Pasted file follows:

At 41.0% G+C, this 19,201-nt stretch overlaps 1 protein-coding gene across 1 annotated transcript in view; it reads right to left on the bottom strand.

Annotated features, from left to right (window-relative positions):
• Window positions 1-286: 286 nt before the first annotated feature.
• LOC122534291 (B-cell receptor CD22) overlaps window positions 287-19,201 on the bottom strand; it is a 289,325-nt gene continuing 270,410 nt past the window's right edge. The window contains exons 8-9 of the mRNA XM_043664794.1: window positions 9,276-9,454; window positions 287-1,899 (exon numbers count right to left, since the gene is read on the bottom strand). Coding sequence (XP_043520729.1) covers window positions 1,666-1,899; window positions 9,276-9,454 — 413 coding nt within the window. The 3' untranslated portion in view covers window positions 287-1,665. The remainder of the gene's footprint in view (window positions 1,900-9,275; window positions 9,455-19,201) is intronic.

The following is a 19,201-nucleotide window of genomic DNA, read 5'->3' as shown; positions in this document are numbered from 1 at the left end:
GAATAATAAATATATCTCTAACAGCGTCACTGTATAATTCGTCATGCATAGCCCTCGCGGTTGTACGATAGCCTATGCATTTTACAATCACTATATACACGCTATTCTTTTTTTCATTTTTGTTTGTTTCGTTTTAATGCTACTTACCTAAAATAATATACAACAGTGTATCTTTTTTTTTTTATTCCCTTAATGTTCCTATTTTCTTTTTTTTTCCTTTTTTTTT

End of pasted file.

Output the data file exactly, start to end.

At 41.0% G+C, this 19,201-nt stretch overlaps 1 protein-coding gene across 1 annotated transcript in view; it reads right to left on the bottom strand.

Annotated features, from left to right (window-relative positions):
• Window positions 1-286: 286 nt before the first annotated feature.
• LOC122534291 (B-cell receptor CD22) overlaps window positions 287-19,201 on the bottom strand; it is a 289,325-nt gene continuing 270,410 nt past the window's right edge. The window contains exons 8-9 of the mRNA XM_043664794.1: window positions 9,276-9,454; window positions 287-1,899 (exon numbers count right to left, since the gene is read on the bottom strand). Coding sequence (XP_043520729.1) covers window positions 1,666-1,899; window positions 9,276-9,454 — 413 coding nt within the window. The 3' untranslated portion in view covers window positions 287-1,665. The remainder of the gene's footprint in view (window positions 1,900-9,275; window positions 9,455-19,201) is intronic.

The following is a 19,201-nucleotide window of genomic DNA, read 5'->3' as shown; positions in this document are numbered from 1 at the left end:
GAATAATAAATATATCTCTAACAGCGTCACTGTATAATTCGTCATGCATAGCCCTCGCGGTTGTACGATAGCCTATGCATTTTACAATCACTATATACACGCTATTCTTTTTTTCATTTTTGTTTGTTTCGTTTTAATGCTACTTACCTAAAATAATATACAACAGTGTATCTTTTTTTTTTTATTCCCTTAATGTTCCTATTTTCTTTTTTTTTCCTTTTTTTTT